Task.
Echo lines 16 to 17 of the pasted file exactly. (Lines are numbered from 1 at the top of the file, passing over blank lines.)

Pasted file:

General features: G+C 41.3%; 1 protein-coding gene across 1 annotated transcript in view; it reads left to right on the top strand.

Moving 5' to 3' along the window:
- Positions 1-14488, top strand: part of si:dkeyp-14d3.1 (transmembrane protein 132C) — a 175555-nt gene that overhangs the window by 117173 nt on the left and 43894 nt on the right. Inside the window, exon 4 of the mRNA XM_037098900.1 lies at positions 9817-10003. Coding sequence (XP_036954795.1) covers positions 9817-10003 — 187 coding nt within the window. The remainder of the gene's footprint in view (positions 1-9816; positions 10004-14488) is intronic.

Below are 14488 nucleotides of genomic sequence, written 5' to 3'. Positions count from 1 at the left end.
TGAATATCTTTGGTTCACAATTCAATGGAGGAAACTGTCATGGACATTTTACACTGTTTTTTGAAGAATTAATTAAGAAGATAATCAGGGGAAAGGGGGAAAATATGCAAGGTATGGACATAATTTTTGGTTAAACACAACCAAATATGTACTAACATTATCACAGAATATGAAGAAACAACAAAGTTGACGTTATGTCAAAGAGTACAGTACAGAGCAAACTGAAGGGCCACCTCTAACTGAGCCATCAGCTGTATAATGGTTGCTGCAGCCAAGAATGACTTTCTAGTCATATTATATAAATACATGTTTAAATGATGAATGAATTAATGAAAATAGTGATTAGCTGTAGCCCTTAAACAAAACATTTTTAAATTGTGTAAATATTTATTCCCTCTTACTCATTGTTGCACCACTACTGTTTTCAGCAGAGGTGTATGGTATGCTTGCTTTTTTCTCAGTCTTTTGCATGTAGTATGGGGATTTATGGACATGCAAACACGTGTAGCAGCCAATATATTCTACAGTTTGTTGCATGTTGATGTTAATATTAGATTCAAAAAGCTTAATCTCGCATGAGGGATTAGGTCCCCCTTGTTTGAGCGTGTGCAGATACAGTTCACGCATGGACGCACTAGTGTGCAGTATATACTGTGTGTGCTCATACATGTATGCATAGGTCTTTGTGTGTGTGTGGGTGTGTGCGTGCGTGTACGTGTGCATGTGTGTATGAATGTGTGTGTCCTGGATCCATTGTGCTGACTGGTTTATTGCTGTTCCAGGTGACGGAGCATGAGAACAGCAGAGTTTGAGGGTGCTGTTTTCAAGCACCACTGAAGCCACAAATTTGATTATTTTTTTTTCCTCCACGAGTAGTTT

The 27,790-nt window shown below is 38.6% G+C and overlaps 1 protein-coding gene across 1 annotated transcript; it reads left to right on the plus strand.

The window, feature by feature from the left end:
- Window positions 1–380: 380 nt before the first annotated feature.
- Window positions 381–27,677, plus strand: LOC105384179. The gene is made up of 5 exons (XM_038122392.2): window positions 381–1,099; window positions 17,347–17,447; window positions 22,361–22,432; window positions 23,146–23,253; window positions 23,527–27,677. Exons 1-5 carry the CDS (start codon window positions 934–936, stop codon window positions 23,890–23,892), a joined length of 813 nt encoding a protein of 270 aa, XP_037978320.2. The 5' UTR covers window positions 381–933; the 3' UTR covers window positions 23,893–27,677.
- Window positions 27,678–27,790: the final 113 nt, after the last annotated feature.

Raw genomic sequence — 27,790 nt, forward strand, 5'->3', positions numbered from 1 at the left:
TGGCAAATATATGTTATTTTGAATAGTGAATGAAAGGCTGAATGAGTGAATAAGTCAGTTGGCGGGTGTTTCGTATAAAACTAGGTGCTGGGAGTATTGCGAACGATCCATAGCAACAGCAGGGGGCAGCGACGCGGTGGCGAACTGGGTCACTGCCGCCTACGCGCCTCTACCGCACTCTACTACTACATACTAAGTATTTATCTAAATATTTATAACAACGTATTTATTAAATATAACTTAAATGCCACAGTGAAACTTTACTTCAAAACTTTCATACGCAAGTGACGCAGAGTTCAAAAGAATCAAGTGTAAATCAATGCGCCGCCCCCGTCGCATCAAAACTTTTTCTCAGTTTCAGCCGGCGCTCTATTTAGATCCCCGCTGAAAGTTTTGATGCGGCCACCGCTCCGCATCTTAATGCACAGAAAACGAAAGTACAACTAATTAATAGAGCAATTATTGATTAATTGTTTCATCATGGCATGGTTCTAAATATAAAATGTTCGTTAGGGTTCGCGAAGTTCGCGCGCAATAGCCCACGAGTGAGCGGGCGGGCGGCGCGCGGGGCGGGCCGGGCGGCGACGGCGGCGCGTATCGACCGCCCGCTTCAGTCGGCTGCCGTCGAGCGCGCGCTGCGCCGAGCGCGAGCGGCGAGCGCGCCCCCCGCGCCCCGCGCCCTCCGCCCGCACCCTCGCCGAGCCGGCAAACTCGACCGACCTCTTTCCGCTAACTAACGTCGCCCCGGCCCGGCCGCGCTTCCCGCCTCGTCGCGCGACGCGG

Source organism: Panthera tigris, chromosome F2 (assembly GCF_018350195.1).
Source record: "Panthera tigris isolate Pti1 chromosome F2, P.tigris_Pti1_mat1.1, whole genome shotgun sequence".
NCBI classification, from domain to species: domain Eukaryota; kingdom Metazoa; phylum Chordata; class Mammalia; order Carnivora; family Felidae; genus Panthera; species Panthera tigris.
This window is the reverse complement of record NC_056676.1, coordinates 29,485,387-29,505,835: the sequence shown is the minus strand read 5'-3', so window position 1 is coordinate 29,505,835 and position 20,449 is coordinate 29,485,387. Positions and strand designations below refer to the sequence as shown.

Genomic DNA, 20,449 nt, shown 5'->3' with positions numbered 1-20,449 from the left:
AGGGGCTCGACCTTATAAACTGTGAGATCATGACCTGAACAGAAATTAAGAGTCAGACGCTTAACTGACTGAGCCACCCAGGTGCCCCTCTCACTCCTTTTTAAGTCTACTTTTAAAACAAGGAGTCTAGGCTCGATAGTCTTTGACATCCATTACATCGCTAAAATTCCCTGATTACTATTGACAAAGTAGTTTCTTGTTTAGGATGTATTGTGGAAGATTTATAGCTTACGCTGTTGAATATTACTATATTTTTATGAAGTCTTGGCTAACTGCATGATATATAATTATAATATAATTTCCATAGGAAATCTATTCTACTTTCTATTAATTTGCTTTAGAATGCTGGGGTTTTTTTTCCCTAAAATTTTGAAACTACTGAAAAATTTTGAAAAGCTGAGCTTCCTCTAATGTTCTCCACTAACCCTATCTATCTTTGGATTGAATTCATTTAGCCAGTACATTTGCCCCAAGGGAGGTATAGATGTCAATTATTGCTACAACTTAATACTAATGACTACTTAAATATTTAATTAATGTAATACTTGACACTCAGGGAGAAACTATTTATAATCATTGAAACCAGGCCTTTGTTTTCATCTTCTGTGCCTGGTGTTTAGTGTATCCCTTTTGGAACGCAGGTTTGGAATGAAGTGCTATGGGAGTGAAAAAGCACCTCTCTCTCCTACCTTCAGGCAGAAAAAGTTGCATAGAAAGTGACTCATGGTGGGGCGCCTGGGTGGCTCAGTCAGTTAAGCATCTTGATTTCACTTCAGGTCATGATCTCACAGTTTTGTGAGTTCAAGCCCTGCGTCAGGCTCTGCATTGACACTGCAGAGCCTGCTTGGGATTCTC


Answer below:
This window is the reverse complement of record NC_056676.1, coordinates 29,485,387-29,505,835: the sequence shown is the minus strand read 5'-3', so window position 1 is coordinate 29,505,835 and position 20,449 is coordinate 29,485,387. Positions and strand designations below refer to the sequence as shown.

Genomic DNA, 20,449 nt, shown 5'->3' with positions numbered 1-20,449 from the left: